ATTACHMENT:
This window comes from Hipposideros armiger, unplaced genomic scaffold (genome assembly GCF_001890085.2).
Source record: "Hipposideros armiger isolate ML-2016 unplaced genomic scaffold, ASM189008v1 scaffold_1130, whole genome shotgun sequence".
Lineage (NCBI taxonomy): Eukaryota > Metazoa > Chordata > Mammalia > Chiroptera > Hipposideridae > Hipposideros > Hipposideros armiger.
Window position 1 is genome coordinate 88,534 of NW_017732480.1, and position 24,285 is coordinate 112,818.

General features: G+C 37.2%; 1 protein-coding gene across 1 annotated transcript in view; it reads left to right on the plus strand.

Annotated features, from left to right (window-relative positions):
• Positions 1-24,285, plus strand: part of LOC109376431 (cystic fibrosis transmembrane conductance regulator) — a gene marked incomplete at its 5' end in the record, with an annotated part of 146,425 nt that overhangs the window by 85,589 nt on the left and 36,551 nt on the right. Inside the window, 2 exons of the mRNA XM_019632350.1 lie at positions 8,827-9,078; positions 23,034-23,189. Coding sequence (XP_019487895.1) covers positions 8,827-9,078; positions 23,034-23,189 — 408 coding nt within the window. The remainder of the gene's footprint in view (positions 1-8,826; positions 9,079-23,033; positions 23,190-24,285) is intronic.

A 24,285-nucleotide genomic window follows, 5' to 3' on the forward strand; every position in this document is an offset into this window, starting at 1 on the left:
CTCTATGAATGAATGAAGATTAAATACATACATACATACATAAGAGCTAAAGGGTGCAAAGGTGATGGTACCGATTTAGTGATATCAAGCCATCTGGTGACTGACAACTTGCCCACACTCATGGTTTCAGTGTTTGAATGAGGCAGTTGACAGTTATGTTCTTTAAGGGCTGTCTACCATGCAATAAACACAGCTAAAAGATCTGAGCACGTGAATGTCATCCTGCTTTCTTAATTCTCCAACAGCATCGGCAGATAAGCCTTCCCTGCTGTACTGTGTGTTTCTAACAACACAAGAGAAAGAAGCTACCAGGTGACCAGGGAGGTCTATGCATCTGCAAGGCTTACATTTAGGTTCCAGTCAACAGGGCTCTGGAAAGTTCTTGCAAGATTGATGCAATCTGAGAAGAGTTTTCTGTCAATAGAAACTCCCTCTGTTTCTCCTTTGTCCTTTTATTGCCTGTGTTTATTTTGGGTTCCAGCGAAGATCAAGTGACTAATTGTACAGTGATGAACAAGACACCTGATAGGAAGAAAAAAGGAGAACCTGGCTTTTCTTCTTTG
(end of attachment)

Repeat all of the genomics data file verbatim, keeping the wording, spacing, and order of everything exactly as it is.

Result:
This window comes from Hipposideros armiger, unplaced genomic scaffold (genome assembly GCF_001890085.2).
Source record: "Hipposideros armiger isolate ML-2016 unplaced genomic scaffold, ASM189008v1 scaffold_1130, whole genome shotgun sequence".
Lineage (NCBI taxonomy): Eukaryota > Metazoa > Chordata > Mammalia > Chiroptera > Hipposideridae > Hipposideros > Hipposideros armiger.
Window position 1 is genome coordinate 88,534 of NW_017732480.1, and position 24,285 is coordinate 112,818.

General features: G+C 37.2%; 1 protein-coding gene across 1 annotated transcript in view; it reads left to right on the plus strand.

Annotated features, from left to right (window-relative positions):
• Positions 1-24,285, plus strand: part of LOC109376431 (cystic fibrosis transmembrane conductance regulator) — a gene marked incomplete at its 5' end in the record, with an annotated part of 146,425 nt that overhangs the window by 85,589 nt on the left and 36,551 nt on the right. Inside the window, 2 exons of the mRNA XM_019632350.1 lie at positions 8,827-9,078; positions 23,034-23,189. Coding sequence (XP_019487895.1) covers positions 8,827-9,078; positions 23,034-23,189 — 408 coding nt within the window. The remainder of the gene's footprint in view (positions 1-8,826; positions 9,079-23,033; positions 23,190-24,285) is intronic.

A 24,285-nucleotide genomic window follows, 5' to 3' on the forward strand; every position in this document is an offset into this window, starting at 1 on the left:
CTCTATGAATGAATGAAGATTAAATACATACATACATACATAAGAGCTAAAGGGTGCAAAGGTGATGGTACCGATTTAGTGATATCAAGCCATCTGGTGACTGACAACTTGCCCACACTCATGGTTTCAGTGTTTGAATGAGGCAGTTGACAGTTATGTTCTTTAAGGGCTGTCTACCATGCAATAAACACAGCTAAAAGATCTGAGCACGTGAATGTCATCCTGCTTTCTTAATTCTCCAACAGCATCGGCAGATAAGCCTTCCCTGCTGTACTGTGTGTTTCTAACAACACAAGAGAAAGAAGCTACCAGGTGACCAGGGAGGTCTATGCATCTGCAAGGCTTACATTTAGGTTCCAGTCAACAGGGCTCTGGAAAGTTCTTGCAAGATTGATGCAATCTGAGAAGAGTTTTCTGTCAATAGAAACTCCCTCTGTTTCTCCTTTGTCCTTTTATTGCCTGTGTTTATTTTGGGTTCCAGCGAAGATCAAGTGACTAATTGTACAGTGATGAACAAGACACCTGATAGGAAGAAAAAAGGAGAACCTGGCTTTTCTTCTTTG